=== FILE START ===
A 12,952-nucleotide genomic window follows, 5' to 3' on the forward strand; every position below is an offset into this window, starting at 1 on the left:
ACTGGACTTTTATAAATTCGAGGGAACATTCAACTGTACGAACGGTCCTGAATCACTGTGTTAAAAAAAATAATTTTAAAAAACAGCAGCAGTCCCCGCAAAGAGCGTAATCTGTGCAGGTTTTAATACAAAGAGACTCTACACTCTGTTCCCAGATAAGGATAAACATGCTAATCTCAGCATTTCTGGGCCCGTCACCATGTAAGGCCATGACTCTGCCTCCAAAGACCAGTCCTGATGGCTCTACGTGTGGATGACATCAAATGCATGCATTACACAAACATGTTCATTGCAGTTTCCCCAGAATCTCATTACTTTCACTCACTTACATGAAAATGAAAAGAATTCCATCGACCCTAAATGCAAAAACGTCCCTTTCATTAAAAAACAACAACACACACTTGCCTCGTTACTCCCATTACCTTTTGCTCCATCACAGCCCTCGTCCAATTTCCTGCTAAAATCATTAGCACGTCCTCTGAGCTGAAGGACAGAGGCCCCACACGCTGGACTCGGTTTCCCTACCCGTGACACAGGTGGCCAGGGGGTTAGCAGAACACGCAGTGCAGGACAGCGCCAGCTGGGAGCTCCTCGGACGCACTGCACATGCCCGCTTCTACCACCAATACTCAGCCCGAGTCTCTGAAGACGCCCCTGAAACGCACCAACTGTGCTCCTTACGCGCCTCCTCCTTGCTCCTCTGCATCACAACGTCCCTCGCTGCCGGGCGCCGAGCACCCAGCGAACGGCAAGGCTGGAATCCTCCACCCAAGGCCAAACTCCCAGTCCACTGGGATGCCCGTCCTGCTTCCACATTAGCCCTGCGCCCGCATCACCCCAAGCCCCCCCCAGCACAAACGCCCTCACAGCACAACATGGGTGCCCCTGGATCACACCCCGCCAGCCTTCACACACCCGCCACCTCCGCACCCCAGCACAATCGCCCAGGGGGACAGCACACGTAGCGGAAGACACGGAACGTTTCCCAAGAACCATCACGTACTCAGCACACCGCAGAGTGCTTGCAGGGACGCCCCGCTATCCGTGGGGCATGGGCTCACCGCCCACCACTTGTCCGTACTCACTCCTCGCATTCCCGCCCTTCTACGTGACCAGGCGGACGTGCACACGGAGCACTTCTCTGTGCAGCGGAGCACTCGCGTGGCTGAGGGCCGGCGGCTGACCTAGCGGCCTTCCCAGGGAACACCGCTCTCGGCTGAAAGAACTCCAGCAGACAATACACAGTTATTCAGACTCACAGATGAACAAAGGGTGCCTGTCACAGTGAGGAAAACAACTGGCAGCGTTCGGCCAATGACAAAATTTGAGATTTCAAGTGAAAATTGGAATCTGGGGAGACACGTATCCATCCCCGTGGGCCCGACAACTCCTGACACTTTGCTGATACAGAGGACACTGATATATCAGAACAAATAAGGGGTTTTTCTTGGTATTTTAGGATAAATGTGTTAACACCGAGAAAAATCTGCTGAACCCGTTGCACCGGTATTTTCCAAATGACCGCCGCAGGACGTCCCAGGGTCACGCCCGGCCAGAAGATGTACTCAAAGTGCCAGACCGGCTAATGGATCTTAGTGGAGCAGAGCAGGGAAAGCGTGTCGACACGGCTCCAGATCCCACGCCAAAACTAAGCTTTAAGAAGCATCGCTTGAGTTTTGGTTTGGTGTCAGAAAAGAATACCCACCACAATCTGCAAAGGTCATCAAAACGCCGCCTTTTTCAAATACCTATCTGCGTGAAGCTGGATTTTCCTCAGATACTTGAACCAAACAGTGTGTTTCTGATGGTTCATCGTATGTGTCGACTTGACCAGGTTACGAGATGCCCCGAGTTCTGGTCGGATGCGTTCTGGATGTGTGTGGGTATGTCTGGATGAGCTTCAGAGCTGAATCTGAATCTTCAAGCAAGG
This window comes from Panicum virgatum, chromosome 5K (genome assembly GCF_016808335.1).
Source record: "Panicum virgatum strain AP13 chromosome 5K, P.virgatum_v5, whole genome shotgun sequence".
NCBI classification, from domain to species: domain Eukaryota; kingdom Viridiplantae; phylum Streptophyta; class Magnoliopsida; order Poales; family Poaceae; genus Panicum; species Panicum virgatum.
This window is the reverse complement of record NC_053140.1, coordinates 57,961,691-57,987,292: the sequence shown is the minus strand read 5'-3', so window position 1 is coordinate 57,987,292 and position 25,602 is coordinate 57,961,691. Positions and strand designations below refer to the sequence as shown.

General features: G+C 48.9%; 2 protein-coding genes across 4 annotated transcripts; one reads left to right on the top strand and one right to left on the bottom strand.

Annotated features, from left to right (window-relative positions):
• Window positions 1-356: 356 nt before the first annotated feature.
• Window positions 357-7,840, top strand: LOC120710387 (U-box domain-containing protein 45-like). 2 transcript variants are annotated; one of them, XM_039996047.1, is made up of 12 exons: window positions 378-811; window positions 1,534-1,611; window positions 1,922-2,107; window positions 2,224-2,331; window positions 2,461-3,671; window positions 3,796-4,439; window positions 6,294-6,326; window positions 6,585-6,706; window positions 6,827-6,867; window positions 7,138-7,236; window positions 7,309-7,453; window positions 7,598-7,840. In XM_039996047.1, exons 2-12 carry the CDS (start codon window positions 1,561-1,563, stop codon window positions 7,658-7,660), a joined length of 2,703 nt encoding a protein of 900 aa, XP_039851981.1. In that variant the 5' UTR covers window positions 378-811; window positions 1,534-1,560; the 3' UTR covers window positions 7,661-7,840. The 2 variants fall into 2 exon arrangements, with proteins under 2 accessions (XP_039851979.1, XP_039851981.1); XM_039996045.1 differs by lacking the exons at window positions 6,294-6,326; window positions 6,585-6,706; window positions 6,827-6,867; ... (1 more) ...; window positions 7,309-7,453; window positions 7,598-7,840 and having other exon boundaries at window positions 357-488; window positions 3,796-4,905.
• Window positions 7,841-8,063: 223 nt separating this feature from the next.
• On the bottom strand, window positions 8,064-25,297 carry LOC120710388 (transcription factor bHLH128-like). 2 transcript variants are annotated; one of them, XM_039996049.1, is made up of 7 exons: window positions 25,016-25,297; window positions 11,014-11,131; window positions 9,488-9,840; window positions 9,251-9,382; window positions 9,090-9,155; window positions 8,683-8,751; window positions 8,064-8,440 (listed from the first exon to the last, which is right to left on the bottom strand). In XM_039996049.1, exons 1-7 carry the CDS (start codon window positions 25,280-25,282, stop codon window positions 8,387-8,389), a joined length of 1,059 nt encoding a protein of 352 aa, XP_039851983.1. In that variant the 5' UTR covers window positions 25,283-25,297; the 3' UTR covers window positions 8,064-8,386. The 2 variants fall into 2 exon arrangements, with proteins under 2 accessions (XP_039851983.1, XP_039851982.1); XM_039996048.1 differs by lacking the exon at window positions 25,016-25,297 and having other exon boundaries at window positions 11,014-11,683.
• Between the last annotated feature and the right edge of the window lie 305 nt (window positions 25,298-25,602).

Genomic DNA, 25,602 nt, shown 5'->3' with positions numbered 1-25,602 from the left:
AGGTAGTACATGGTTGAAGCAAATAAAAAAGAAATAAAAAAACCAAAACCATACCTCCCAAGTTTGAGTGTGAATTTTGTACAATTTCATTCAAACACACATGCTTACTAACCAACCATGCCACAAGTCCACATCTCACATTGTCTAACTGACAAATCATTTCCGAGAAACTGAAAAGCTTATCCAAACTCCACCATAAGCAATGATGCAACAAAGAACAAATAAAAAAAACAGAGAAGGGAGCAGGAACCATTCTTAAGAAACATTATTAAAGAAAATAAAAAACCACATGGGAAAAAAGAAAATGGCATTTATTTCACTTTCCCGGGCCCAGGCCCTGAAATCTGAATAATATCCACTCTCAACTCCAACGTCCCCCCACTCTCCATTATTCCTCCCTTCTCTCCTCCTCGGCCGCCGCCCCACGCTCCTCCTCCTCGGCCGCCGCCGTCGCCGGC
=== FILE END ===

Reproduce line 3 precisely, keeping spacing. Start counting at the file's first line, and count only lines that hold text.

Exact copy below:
This window comes from Panicum virgatum, chromosome 5K (genome assembly GCF_016808335.1).